- MAAE solicits feedback during public meetings on the new draft of the Massachusetts Arts Curriculum Framework. The MA Board of Education adopts final framework in October.
- MAAE introduces additional award categories: Schools of Excellence, Excellence in School Administration, and Corporate/Business Support of Arts Education.
- MAAE enters into new partnership agreement with the Massachusetts Cultural Council and receives $10,000 grant.
- MAAE secures free office space at Lesley University and hires a part-time Executive Director.
- MAAE successfully leads a coalition to preserve dance teacher certification.
- MAAE initiates its “STRONG ARTS = STRONG SCHOOLS” public awareness campaign and sponsors the first Arts Education Advocacy Day at the Massachusetts State House.
- A Media Support of Arts Education award is added to the annual awards program.
- The Massachusetts Cultural Council, MAAE, National Arts & Learning Collaborative (NALC) and the MA Department of Education develop a district-based arts education survey.
- MAAE co-sponsors the “Leading with the Arts” conference with NALC,Lesley University, and the Massachusetts Cultural Council.
- A part-time Administrative Director is hired.
- MAAE secures 3-year, $50,000 grant from an anonymous foundation.
- MAAE expands its geographic impact through new collaborations with the Western Massachusetts Arts Alliance and the Academy of Performing Arts (Cape Cod).
- The Massachusetts Cultural Council’s budget is cut by 62%, resulting in the elimination of its partnership with MAAE.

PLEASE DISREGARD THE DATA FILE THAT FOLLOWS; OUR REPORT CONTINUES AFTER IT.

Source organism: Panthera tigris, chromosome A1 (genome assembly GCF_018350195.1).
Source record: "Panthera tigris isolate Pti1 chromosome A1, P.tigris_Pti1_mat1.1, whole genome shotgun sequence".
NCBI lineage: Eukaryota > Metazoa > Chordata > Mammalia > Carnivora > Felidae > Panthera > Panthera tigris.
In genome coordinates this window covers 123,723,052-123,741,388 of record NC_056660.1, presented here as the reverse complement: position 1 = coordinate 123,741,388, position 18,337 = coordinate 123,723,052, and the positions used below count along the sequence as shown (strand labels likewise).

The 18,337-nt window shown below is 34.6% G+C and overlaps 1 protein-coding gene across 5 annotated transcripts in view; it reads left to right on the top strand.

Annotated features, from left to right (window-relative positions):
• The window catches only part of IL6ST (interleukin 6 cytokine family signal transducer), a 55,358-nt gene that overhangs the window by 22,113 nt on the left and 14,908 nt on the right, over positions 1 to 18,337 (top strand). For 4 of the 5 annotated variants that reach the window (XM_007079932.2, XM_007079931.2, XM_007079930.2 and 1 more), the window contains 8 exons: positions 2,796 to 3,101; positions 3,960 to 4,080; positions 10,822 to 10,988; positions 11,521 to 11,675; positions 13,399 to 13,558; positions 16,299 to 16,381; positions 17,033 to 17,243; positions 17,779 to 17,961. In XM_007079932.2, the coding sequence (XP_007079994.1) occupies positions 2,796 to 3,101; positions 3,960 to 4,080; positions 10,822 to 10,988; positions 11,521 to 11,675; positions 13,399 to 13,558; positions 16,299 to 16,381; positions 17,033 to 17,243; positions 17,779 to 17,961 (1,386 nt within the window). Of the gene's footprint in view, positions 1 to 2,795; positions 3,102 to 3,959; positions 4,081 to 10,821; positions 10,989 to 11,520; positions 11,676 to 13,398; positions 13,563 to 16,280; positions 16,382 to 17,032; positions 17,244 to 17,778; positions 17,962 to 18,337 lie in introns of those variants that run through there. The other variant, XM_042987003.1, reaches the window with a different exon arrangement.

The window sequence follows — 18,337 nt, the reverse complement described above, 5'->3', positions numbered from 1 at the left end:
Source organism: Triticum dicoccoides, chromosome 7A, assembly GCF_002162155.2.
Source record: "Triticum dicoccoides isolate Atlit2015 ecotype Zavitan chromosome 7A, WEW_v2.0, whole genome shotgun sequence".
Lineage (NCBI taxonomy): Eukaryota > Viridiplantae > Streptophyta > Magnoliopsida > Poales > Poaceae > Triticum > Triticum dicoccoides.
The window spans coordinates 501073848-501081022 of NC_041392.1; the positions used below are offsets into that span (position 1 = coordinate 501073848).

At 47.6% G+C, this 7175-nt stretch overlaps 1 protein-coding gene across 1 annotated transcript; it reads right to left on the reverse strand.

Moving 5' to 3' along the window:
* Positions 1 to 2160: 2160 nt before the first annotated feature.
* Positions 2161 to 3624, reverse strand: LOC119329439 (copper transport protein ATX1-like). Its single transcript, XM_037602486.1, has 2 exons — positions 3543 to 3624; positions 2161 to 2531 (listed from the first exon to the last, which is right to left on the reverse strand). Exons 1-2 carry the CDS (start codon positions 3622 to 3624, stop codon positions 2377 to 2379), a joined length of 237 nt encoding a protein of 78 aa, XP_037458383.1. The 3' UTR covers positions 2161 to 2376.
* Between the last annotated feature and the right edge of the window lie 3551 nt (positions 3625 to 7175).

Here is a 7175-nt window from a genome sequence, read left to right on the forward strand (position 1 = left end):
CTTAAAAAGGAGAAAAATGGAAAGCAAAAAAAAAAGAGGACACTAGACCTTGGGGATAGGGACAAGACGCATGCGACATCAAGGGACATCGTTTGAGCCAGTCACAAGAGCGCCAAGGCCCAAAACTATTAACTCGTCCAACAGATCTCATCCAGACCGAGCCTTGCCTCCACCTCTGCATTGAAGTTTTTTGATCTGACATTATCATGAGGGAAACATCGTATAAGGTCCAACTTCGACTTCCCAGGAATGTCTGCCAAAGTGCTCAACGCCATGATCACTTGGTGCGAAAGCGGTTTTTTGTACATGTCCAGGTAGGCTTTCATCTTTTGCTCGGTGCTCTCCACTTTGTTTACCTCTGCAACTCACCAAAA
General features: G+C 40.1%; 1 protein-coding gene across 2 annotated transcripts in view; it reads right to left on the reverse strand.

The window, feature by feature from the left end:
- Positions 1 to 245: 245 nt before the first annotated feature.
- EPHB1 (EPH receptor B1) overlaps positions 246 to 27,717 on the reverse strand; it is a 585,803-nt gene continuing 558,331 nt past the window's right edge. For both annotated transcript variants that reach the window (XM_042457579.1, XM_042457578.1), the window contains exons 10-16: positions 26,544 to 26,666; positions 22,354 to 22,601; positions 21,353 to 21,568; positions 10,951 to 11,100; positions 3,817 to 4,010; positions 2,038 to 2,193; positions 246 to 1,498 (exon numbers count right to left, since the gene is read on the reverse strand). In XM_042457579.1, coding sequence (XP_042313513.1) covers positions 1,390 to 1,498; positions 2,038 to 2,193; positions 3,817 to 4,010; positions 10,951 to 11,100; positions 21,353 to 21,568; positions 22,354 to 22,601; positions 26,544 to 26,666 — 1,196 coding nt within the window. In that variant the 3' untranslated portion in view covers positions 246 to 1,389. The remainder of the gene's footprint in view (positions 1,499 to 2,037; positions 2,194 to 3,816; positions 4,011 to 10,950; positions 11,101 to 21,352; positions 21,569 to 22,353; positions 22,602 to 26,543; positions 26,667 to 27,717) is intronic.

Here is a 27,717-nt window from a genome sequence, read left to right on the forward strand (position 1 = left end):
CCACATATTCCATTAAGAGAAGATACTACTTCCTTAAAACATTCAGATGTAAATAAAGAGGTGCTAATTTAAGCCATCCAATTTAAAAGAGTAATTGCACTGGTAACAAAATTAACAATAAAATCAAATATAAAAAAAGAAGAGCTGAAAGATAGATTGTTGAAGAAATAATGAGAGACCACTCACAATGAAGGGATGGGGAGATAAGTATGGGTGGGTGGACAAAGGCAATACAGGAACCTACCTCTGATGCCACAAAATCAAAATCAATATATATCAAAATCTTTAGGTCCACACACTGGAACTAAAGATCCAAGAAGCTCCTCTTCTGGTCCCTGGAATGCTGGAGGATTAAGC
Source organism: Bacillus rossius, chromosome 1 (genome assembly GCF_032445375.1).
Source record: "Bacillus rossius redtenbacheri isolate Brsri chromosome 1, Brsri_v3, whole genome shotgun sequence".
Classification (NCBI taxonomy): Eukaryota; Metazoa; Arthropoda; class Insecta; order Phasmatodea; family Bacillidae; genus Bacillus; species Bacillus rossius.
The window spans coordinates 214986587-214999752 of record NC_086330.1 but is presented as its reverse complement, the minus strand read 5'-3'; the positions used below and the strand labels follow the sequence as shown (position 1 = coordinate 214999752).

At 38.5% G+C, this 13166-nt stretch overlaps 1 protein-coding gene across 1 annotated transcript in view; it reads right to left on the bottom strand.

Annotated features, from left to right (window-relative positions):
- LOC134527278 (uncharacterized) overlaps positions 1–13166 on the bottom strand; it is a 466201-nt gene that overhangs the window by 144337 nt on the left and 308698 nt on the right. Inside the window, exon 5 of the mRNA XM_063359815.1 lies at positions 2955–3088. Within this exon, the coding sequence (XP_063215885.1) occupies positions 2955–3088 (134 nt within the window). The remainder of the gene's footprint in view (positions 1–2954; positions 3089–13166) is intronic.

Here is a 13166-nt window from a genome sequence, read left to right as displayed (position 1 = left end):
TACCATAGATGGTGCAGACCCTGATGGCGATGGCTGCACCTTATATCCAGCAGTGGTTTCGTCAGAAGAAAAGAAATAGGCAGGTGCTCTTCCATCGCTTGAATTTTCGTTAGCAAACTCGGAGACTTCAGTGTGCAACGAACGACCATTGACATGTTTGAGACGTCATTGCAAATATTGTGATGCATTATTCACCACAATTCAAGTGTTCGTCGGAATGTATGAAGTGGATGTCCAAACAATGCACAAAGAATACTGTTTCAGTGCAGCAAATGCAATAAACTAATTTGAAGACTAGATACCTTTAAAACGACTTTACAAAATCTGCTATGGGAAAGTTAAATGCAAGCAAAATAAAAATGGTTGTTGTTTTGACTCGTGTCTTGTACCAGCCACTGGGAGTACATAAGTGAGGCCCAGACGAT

- Despite 91% reduction in funding, MAAE convenes an Arts Education Summit of representatives from K-12 education, higher education, and arts organizations to examine how the research compendium,”Critical Links,” could be implemented locally. MAAE presents follow-up workshops in Springfield and Cape Cod.
- A Student Essay Contest is added to the annual awards program.
- MAAE partners with the National Arts and Learning collaborative (NALC) and receives a 2-year Arts Service Organization merger grant from The Boston Foundation. MAAE moves to the Walnut Hill School in Natick to share an office with NALC. A full-time Program Assistant is hired to assist with both MAAE and NALC.
- MAAE, NALC, Lesley University and the Massachusetts Cultural Council hold the 1st annual Massachusetts Arts Education Partnership Institute. Over 180 people attend to hear national and local speakers present on research, funding and models of arts education.
- MAAE advocates for an arts requirement in MassCORE recommendations.
2007-2009–Merger with NALC to become Arts|Learning
- In 2007 MAAE undergoes a legal merger in which its mission, programs, and affiliation with the Kennedy Center Alliance for Arts Education Network are merged with the National Arts and Learning Collaborative (NALC).
- In 2009, this merger results in the newly named “Arts|Learning.” A|L develops the Networking and Advocacy Group as one of three A|L divisions to reinvigorate arts education advocacy throughout the state, and to continue the important work started by MAAE.